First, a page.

Sunday, November 26, 2006

Robert Kupperman, Expert on Terrorism, Is Dead at 71

The New York Times
Robert Kupperman, Expert on Terrorism, Is Dead at 71

Robert H. Kupperman, who more than 30 years ago was among the first officials to tell the White House of the dangers of a terrorist attack on the United States, died Friday at his home in Washington. He was 71.

The cause was complications of Parkinson’s disease, first diagnosed in 1990, said his daughter, Tamara Kupperman Thorp.

From 1975 onward, as an author of top-secret studies, a chairman of task forces and a lonely voice of warning, Mr. Kupperman consistently predicted that the United States would someday be the target of a major terrorist attack.

David M. Abshire, a founder of the Center for Strategic and International Studies in Washington, wrote in an August 2002 letter to Mr. Kupperman that “we might have prevented 9/11” had presidents and policymakers listened more closely to him.

Airplane hijackings and transnational terrorism were on the rise when Mr. Kupperman became the chief scientist at the federal Arms Control and Disarmament Agency in 1975. In that role, he led a task force that produced two top-secret studies, at the end of that year and in early 1976.

The studies looked at the likely effects of a spectacular terrorist assault on the United States. They investigated the possible consequences of an attack with a weapon of mass destruction and the readiness of the government to deal with a cascade of conventional terrorist assaults.

No one at the White House paid any attention, according to a study by the 9/11 Commission.

For the next 20 years, Washington “essentially ignored the issue of domestic terrorism,” Mr. Kupperman wrote in 1995. Nevertheless, the question of preventing terrorist attacks preoccupied him for the rest of his life. From 1979 on, he pursued answers at the Center for Strategic and International Studies, one of Washington’s leading research institutions.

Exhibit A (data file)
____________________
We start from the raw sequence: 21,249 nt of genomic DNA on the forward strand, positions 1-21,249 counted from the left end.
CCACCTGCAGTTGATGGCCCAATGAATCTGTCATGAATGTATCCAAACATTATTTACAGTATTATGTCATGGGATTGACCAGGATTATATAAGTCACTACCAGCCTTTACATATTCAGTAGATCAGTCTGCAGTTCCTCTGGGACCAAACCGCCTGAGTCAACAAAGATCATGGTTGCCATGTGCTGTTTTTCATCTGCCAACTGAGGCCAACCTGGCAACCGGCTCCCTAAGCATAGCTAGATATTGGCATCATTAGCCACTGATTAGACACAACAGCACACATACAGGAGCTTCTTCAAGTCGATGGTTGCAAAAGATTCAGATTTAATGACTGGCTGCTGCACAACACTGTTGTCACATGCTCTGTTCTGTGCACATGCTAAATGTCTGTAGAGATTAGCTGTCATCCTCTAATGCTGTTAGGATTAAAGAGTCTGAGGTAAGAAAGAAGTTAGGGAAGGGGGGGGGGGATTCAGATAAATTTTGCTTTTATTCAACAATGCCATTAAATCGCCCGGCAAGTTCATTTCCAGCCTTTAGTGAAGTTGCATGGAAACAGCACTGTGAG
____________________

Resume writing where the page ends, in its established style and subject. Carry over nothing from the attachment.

“Terrorists are undergoing a dangerous metamorphosis — from technological clods relying on fanaticism to skilled tacticians,” he warned in a 1988 Op-Ed article in The New York Times, written with a journalist, Jeff Kamen. “The Reagan administration and its successor should prepare themselves and the public for devastating attacks.”

Seven years later, Mr. Kupperman told a Senate committee that the nation was “only marginally prepared to deal with one major terrorist incident, let alone a cascading sequence of events.”

Born in New York City on May 12, 1935, Robert Harris Kupperman was educated at New York University, where he received his doctorate in applied mathematics in 1960. His first wife, Helen Slotnick, died in 1966. Besides his daughter, Tamara, of Alexandria, Va., a White House producer for NBC News, he is survived by his wife, Barbara Norris Kupperman, and a sister, Ina Brown of Bradenton, Fla.

He taught at the California Institute of Technology and worked at the Institute for Defense Analyses before becoming the assistant director for the federal Office of Emergency Preparedness from 1967 to 1973. That year, President Richard M. Nixon abolished the office. It was resurrected in 1978 as the Federal Emergency Management Agency.

In 1992, Mr. Kupperman wrote that FEMA’s “lackluster response” to the devastations of Hurricane Andrew in Florida had made it clear that it, too, should be abolished. He proposed to replace it with a small and highly professional group with the power to mobilize the American military to meet a catastrophe on American soil.